In these days of communities fighting to win contracts as the site for new major datacenters, offering up all sorts of short-term financial concessions in the hopes of long-term gains it sounds like a winning plan: Build a large data center with its own power generation facility, then bring the benefits of the data center and power facility employment and attraction to other businesses to an economically depressed area that had a large brownfield suitable for repurposing.
With that frame of reference, it was not surprising that the University of Delaware was a willing partner in The Data Centers, LLC (TDC) plans to do just that on their Newark, DE campus, signing a 75-year lease in 2012 to provide stability for the planned facility. What they didn’t expect was the huge community backlash, not over the data center plan so much as the large power generation facility that would accompany it.
After more than a year of protests led by local community groups, the University took advantage of the contract wording and cancelled the planned datacenter/power facility combo two months ago. This left TDC, based in West Chester, PA, a suburban community outside of Philadelphia, with plans for a 900,000-square-foot datacenter, a 279 MW powerplant, and no place to build it.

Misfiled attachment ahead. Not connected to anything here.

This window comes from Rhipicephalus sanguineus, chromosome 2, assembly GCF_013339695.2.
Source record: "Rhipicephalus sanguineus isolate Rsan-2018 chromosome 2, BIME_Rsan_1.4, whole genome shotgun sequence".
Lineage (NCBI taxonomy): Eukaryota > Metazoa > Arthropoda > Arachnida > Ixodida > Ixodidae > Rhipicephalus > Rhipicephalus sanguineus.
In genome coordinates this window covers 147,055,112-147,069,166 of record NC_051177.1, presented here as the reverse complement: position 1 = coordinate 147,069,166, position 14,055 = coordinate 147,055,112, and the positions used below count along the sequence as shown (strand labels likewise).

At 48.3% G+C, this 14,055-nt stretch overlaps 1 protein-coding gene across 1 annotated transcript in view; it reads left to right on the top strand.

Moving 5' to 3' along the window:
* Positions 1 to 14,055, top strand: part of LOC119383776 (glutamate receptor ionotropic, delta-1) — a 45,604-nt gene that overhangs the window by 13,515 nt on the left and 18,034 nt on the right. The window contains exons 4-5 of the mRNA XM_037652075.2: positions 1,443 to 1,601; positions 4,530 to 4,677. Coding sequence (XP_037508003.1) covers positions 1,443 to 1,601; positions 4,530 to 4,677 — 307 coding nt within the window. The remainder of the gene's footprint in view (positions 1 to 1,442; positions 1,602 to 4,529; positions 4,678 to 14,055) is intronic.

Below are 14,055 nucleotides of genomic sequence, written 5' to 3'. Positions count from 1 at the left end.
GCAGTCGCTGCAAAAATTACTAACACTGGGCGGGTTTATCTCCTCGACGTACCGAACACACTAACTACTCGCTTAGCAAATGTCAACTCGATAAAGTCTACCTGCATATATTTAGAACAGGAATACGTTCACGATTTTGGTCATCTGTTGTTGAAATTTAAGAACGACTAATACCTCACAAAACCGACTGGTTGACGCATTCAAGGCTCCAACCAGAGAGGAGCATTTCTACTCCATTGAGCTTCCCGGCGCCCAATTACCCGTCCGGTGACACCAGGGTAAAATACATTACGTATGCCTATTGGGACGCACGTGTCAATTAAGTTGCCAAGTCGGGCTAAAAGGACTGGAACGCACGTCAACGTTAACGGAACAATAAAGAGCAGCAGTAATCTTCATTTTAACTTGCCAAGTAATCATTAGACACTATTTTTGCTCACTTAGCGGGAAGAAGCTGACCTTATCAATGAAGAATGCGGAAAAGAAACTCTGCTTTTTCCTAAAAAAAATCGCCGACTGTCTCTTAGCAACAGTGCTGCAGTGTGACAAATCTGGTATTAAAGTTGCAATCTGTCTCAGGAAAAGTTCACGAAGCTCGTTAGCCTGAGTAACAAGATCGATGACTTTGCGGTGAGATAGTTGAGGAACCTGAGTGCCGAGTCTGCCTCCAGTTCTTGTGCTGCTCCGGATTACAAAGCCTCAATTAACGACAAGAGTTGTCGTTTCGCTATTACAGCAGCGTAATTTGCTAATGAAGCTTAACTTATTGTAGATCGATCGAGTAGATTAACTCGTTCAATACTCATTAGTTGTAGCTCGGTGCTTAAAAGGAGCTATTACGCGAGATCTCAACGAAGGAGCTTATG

It now appears that TDC is actively seeking a new location, somewhere within their preferred area of the mid-Atlantic region, where they believe the population and business need for large-scale datacenters is still the most compelling. A story in the Baltimore Sun reports that TDC is looking at locations in six states, including Cecil County, MD, as potential locations for the now cancelled STAR Campus project.
TDC, which has yet to actually build a data center, believes that the combined data center/power generation facility, where the data center is powered completely by the locally generated LNG power and steam heat, is the wave of the future in power plant construction. But by building a power plant as well as a data center, they find themselves having to deal with two completely different sets of requirements; the issues of data center design and construction, as well as the permitting and licensing required for the building and operation of a power generation facility.
While data center operators have been able to address the common NIMBY concerns of local citizens by disguising their facilities or pointing out the lack of traffic and external activity once the facility is operational, TDC is going to continue to face the issue of people who don’t want to find themselves suddenly living in proximity to a power plant, with the environmental impact that entails.